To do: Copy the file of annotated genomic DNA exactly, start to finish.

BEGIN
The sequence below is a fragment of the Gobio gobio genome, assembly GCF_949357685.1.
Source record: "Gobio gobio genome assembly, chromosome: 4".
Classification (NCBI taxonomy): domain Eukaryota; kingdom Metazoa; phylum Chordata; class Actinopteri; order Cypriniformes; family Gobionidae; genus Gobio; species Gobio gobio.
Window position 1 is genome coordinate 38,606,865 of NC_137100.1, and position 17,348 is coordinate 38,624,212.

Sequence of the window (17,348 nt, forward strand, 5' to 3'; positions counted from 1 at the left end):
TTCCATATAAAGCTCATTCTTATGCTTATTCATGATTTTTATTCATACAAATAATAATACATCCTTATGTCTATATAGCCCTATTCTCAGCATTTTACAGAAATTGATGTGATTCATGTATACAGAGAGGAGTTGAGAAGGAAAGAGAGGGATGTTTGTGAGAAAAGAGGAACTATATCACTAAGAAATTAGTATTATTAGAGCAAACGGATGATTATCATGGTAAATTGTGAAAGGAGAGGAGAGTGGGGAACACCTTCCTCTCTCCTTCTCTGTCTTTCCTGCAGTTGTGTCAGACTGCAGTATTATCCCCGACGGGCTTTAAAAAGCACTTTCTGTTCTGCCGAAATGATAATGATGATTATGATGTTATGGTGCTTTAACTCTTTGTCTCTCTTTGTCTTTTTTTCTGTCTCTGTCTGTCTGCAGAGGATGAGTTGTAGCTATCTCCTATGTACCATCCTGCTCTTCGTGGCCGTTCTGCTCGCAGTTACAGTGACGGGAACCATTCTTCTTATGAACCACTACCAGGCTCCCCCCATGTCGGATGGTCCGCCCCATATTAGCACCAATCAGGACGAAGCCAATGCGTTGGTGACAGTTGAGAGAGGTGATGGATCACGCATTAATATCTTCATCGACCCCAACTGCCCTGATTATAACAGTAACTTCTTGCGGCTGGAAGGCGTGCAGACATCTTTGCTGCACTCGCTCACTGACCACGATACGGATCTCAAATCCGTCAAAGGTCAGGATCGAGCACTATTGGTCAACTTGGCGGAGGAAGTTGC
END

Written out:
The sequence below is a fragment of the Gobio gobio genome, assembly GCF_949357685.1.
Source record: "Gobio gobio genome assembly, chromosome: 4".
Classification (NCBI taxonomy): domain Eukaryota; kingdom Metazoa; phylum Chordata; class Actinopteri; order Cypriniformes; family Gobionidae; genus Gobio; species Gobio gobio.
Window position 1 is genome coordinate 38,606,865 of NC_137100.1, and position 17,348 is coordinate 38,624,212.

Sequence of the window (17,348 nt, forward strand, 5' to 3'; positions counted from 1 at the left end):
TTCCATATAAAGCTCATTCTTATGCTTATTCATGATTTTTATTCATACAAATAATAATACATCCTTATGTCTATATAGCCCTATTCTCAGCATTTTACAGAAATTGATGTGATTCATGTATACAGAGAGGAGTTGAGAAGGAAAGAGAGGGATGTTTGTGAGAAAAGAGGAACTATATCACTAAGAAATTAGTATTATTAGAGCAAACGGATGATTATCATGGTAAATTGTGAAAGGAGAGGAGAGTGGGGAACACCTTCCTCTCTCCTTCTCTGTCTTTCCTGCAGTTGTGTCAGACTGCAGTATTATCCCCGACGGGCTTTAAAAAGCACTTTCTGTTCTGCCGAAATGATAATGATGATTATGATGTTATGGTGCTTTAACTCTTTGTCTCTCTTTGTCTTTTTTTCTGTCTCTGTCTGTCTGCAGAGGATGAGTTGTAGCTATCTCCTATGTACCATCCTGCTCTTCGTGGCCGTTCTGCTCGCAGTTACAGTGACGGGAACCATTCTTCTTATGAACCACTACCAGGCTCCCCCCATGTCGGATGGTCCGCCCCATATTAGCACCAATCAGGACGAAGCCAATGCGTTGGTGACAGTTGAGAGAGGTGATGGATCACGCATTAATATCTTCATCGACCCCAACTGCCCTGATTATAACAGTAACTTCTTGCGGCTGGAAGGCGTGCAGACATCTTTGCTGCACTCGCTCACTGACCACGATACGGATCTCAAATCCGTCAAAGGTCAGGATCGAGCACTATTGGTCAACTTGGCGGAGGAAGTTGC